NEW YORK (AP) — Wall Street's recent passion for high-dividend stocks is fading.
The stock market closed lower Wednesday, led by the same industry groups that had the biggest gains early in the year: rich dividend payers like power utilities and makers of consumer staples.
Rising bond yields have been an important factor behind that shift.
The yield on the 10-year Treasury note is near the highest it's been in 13 months following a sharp increase on Tuesday. That's giving investors who want steady income an alternative to dividend-rich stocks like power utilities, consumer staples makers and phone companies. Investors piled into those stocks at the beginning of the year, when bond yields were close to historic lows.
More broadly, after this year's powerful bull run — the Dow Jones industrial average is up 16.8 percent, the Standard & Poor's 500 index 15.6 percent — investors may be running out of reasons to keep plowing money into the stock market.
"There's a vacuum of catalysts to continue to push (stocks) higher," said Sam Stovall, chief U.S. equity strategist for S&P Capital IQ. Now, Stovall said, investors are wondering: " 'Well, should I take some profits and sit on the sidelines and then get back in?' "
Stovall noted that S&P 500 has had a temporary pullback of at least 5 percent every year since the end of the World War II. That hasn't happened yet in 2013.
The Dow closed down 106.59 points at 15,302.80, a loss of 0.7 percent. That decline matched its advance the day before, when it closed at a record high, the ninth time it has done so this month. The Dow was down as much as 179 points in late morning trading, then rose moderately in the afternoon.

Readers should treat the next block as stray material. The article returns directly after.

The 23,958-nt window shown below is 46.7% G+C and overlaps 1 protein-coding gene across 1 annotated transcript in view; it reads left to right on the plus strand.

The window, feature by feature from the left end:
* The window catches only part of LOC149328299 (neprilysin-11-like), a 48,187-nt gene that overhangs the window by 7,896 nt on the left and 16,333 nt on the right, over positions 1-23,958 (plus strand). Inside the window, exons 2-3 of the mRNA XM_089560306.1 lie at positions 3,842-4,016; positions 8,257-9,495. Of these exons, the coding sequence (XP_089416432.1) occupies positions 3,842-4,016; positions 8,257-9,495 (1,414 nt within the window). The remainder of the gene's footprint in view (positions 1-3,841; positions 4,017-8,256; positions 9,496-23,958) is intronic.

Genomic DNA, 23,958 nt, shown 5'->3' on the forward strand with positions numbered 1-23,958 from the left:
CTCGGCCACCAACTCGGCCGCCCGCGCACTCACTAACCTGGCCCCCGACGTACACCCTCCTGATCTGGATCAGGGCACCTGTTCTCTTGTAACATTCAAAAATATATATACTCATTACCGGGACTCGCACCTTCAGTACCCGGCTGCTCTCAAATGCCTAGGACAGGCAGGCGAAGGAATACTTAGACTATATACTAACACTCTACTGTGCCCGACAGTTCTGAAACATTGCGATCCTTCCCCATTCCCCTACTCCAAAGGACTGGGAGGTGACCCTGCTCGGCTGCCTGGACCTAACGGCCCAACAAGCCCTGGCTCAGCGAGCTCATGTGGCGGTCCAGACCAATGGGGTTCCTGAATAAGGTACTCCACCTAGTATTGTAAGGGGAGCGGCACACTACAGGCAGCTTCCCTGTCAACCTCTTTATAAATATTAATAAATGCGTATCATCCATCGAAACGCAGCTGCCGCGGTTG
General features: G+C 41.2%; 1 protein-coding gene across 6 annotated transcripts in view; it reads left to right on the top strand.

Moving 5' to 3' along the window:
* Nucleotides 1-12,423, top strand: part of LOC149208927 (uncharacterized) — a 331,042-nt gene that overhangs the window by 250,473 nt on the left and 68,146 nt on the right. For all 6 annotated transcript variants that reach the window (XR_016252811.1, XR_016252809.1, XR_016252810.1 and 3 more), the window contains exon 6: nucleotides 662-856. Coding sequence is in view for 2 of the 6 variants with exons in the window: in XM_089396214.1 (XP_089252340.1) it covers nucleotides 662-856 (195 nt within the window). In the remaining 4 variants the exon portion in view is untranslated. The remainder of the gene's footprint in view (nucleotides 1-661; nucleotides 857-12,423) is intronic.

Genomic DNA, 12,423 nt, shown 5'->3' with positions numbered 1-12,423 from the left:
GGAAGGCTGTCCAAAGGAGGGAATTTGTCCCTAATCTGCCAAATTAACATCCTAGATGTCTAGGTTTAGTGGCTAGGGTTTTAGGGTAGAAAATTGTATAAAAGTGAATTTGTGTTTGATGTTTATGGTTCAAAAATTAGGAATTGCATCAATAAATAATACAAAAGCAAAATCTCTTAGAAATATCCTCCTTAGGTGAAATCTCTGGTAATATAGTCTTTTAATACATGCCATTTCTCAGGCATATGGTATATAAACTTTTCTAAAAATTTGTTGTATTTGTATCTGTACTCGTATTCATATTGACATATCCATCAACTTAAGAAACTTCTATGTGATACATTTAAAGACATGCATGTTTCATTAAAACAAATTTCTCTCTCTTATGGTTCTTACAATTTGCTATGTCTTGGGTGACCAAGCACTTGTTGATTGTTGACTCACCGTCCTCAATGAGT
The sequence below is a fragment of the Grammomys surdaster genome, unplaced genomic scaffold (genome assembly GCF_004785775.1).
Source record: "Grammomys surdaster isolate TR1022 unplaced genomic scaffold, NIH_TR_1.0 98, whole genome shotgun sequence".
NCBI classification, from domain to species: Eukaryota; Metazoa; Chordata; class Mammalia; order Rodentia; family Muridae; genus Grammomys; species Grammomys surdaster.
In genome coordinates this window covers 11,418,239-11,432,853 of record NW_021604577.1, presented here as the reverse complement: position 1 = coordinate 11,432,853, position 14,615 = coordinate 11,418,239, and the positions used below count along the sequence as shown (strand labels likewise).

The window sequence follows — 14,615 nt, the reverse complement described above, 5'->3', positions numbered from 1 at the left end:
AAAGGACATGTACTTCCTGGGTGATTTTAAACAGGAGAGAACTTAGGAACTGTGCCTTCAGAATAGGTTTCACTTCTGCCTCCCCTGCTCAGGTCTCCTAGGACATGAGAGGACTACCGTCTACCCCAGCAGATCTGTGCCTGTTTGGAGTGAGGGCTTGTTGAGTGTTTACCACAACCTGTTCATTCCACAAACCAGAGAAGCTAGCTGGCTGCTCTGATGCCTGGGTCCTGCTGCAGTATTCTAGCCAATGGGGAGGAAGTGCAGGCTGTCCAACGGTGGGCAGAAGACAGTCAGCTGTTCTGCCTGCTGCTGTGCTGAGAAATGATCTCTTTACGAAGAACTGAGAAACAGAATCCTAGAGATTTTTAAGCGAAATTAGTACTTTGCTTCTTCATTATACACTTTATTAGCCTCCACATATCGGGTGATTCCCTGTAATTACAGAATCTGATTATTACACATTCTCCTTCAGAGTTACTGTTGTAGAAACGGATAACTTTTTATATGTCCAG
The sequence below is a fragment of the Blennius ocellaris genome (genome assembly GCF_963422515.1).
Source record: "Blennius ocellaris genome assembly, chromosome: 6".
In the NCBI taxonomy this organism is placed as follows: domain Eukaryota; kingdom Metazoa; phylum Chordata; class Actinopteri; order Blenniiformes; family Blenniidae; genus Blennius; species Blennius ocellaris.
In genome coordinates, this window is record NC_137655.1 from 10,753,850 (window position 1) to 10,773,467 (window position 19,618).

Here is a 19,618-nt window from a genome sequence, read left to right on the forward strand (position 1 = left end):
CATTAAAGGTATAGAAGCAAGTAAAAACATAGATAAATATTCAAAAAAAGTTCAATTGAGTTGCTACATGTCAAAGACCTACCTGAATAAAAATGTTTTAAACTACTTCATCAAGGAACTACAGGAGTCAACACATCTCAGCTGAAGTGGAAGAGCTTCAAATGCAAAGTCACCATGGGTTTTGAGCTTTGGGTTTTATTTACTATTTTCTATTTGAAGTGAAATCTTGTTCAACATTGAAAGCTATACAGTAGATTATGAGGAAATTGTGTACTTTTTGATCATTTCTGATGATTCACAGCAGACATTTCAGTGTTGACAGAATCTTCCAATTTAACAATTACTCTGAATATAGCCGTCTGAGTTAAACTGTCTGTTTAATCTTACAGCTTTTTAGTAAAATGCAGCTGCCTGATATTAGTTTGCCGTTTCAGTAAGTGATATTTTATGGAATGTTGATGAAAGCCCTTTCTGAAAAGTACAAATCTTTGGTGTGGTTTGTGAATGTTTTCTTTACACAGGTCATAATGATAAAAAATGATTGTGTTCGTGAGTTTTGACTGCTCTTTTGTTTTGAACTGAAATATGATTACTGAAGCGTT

The S&P 500 index was down 11.70 points to 1,648.36, also 0.7 percent. The Nasdaq composite lost 21.37 points to 3,467.52, or 0.6 percent.
The S&P 500 is headed for a seventh consecutive month of increases, the longest winning streak since 2009. The Dow is on track to end higher for a sixth straight month.
Investors have been encouraged by positive signs on the economy recently, including sharp increases reported Tuesday in home prices and consumer confidence. Hiring has also been picking up and first-quarter corporate profits hit a record high. Investors worry, however, that the Federal Reserve will start to ease back on its stimulus program as the economy improves.
The powerful run-up in stock prices has been encouraged by the Fed. The central bank has been buying $85 billion of bonds each month in an effort to keep interest rates low and encourage borrowing, lending and investing. With rates low, investors have sought stocks as an alternative to bonds.
Minutes of a Fed meeting released last Wednesday brought news that some policymakers favored scaling back the bond purchases as early as next month, providing the economy picks up. That pushed stock markets to a decline last week, the first weekly drop in five. Those concerns have also led traders to sell bonds, pushing long-term interest rates higher.